Cud­dling goes pro­fes­sional.

Pro­fes­sional cud­dlers pro­vide phys­i­cal in­ti­macy of the pla­tonic va­ri­ety.

Milwaukee Magazine - - Content - BY ZACH BROOKE

DENISE LOVERIDGE didn’t grow up in a house­hold big on snug­gling. “My par­ents cud­dled me here and there, but I wasn’t touchy-feely,” she says. In col­lege, she dated a man who was af­fec­tion­ate and loved touch, and by the time her kids came along, years later, she was a ful­lon cud­dler. But she didn’t con­sider cud­dling for pay un­til the need arose to make some ex­tra money, be­yond what she makes as a pro­gram di­rec­tor and grant writer for an elder-care-fo­cused non­profit. She kept run­ning into news sto­ries about pro­fes­sional cud­dling, an oc­cu­pa­tion born in the past sev­eral years that seeks to ex­tri­cate touch from the com­pli­ca­tions of sex­u­al­ity.

Af­ter some on­line course work, self-re­flec­tion and an in-per­son exam with a trainer, Loveridge be­came a cer­ti­fied snug­gler, via a com­pany called Cud­dlist. Based in part in Chicago, it’s an ef­fort to pro­fes­sion­al­ize cud­dling, ac­cord­ing to CEO Adam Lip­pin, and pro­vide more sup­port and guid­ance to cud­dlers than other agen­cies. Each prac­ti­tioner sets their own rates (Loveridge charges $80 per hour), and most clients are men deal­ing with some kind of stress, anx­i­ety, trauma or se­vere dis­abil­ity. All touch re­volves around an ex­act­ing sys­tem of ask­ing for con­sent.

In the past year, Loveridge has cud­dled with around 20 peo­ple, most of them mid­dle-aged men, but she’s seen younger guys, too, as well as two or three women. “I’m not sure why there are fewer women,” she says. “Maybe it’s be­cause women touch each other more, and we share more with our friends than a guy might.” Most peo­ple who come to her are, in her view, lonely. Some are wid­owed and miss the in­ti­macy they en­joyed dur­ing mar­riage. Oth­ers have been alone so long they know hu­man con­tact only through hand­shakes.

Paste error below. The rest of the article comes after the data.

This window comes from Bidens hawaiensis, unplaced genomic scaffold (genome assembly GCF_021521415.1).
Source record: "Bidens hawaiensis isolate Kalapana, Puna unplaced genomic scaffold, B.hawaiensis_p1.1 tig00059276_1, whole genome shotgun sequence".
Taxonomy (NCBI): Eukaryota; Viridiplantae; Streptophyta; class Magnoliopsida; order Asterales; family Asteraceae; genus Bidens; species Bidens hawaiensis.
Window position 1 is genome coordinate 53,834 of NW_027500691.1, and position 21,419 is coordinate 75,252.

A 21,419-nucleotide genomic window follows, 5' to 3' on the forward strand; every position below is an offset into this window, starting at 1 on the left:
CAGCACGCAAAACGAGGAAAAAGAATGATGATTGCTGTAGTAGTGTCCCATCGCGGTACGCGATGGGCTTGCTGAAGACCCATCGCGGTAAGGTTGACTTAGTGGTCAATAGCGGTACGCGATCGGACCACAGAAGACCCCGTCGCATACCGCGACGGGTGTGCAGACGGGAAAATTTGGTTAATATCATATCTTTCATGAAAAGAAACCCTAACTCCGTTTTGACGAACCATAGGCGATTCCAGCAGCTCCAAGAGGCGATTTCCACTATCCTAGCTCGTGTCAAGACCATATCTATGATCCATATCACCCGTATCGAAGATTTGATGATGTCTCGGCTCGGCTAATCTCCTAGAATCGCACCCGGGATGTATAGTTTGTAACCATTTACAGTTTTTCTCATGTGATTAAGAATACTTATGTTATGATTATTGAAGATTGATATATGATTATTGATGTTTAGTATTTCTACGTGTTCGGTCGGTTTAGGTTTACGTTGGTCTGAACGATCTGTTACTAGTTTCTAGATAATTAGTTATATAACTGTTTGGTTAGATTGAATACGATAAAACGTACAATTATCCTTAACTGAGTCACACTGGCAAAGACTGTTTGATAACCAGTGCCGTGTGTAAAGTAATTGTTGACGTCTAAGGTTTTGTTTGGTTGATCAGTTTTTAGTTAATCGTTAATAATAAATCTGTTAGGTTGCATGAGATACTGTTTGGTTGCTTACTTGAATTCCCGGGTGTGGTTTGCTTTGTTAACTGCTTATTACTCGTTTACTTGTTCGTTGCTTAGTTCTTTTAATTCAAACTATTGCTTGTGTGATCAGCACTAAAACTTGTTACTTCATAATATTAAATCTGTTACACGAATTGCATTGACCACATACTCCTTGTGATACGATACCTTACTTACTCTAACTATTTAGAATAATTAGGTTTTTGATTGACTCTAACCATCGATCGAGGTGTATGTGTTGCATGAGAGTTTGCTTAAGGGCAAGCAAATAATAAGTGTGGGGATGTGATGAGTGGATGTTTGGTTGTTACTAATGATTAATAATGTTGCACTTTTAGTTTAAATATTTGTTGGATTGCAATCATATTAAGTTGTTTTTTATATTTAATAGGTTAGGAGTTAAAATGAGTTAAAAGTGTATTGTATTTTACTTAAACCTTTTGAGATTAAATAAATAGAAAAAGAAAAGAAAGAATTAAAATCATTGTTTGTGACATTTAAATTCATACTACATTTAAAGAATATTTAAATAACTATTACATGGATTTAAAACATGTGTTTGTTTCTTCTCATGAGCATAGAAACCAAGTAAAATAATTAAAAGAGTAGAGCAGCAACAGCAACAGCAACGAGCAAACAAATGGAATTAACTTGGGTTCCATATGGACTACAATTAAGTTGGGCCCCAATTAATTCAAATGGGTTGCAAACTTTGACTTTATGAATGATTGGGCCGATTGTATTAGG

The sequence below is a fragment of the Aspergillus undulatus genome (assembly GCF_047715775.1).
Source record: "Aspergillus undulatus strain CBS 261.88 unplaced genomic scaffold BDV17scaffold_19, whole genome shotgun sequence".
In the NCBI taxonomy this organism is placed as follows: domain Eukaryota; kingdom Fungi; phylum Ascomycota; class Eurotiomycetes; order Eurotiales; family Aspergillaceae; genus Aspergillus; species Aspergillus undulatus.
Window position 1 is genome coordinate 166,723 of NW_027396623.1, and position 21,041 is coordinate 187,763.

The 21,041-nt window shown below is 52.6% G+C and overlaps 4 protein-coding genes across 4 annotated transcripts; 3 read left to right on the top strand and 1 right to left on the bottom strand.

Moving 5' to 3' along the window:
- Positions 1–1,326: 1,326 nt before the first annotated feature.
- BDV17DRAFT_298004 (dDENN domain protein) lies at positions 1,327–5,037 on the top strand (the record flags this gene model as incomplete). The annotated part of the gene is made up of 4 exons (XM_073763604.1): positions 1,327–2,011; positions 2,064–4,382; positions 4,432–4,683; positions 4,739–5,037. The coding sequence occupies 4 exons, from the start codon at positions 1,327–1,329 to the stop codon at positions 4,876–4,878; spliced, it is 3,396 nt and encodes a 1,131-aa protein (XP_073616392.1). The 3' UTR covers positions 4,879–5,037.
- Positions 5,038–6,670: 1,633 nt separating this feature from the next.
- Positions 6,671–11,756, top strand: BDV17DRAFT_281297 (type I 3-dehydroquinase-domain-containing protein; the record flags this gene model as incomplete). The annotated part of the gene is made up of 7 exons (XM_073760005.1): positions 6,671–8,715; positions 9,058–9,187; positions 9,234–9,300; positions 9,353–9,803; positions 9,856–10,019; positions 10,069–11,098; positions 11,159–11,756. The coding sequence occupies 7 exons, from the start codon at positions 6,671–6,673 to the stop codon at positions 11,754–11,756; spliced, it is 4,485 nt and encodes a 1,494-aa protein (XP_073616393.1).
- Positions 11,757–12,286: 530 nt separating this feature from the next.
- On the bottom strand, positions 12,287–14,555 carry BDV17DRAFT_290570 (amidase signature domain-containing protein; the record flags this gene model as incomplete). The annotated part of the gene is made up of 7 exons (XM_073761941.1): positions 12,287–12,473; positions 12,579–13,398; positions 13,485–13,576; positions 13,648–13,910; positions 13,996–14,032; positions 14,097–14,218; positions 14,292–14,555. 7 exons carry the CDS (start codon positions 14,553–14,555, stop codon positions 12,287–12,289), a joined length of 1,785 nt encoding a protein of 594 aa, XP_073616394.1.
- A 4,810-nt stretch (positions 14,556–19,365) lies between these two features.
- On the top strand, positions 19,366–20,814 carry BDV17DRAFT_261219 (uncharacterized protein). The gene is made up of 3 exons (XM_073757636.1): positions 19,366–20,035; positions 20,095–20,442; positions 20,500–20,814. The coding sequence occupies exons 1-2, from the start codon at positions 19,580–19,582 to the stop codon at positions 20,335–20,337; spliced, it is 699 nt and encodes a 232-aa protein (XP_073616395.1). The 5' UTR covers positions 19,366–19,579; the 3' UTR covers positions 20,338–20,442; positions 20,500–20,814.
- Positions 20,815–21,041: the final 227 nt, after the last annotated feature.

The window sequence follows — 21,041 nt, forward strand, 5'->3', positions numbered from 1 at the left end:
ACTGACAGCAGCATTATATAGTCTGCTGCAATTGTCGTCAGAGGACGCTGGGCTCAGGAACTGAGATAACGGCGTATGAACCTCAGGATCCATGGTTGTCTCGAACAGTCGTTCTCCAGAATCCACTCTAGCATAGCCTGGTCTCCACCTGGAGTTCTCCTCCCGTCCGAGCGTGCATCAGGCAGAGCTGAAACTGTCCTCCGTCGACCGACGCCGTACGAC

A typ­i­cal ses­sion in­cludes lots of ca­resses and con­ver­sa­tion, and some clients will want to touch more than oth­ers. Oc­ca­sion­ally, clients will fall asleep, and one time, Loveridge her­self dozed off. The client took it as com­pli­ment. “At the core, this is a safe space to be your au­then­tic self without shame and to re­ceive ac­cep­tance and nur­tu­rance,” she says. “Right now is a hard time. Peo­ple feel dis­con­nected. We’re a so­ci­ety that isn’t treat­ing each other well.”

What clients don’t re­ceive is kiss­ing, sex­ual touch­ing or the like, and Loveridge says she’s never had a prob­lem with some­one cross­ing her bound­aries, largely be­cause she screens each so­lic­i­ta­tion. But there are times when her male clients will be­come phys­i­cally aroused, some­times quite un­ex­pect­edly, which Loveridge says doesn’t bother her un­less the man at­tempts to act on it. She nor­mally deals with the sit­u­a­tion by ig­nor­ing it, chang­ing po­si­tions or talk­ing about it. “Willy will go away, and we’ll have a nice, car­ing ses­sion,” she says.

The liv­ing room in Loveridge’s Grafton home serves as her “cud­dle stu­dio,” and she also trav­els to cus­tomers’ res­i­dences, or a third space, such as a park. She met one client in the cabin of a sail­boat. Both her ex-hus­band and cur­rent boyfriend have ex­pressed con­cerns about her safety but re­main sup­port­ive. Her kids, how­ever, can’t help but think it’s a lit­tle strange.

Denise Loveridge has worked with about 20 clients, most of them men.

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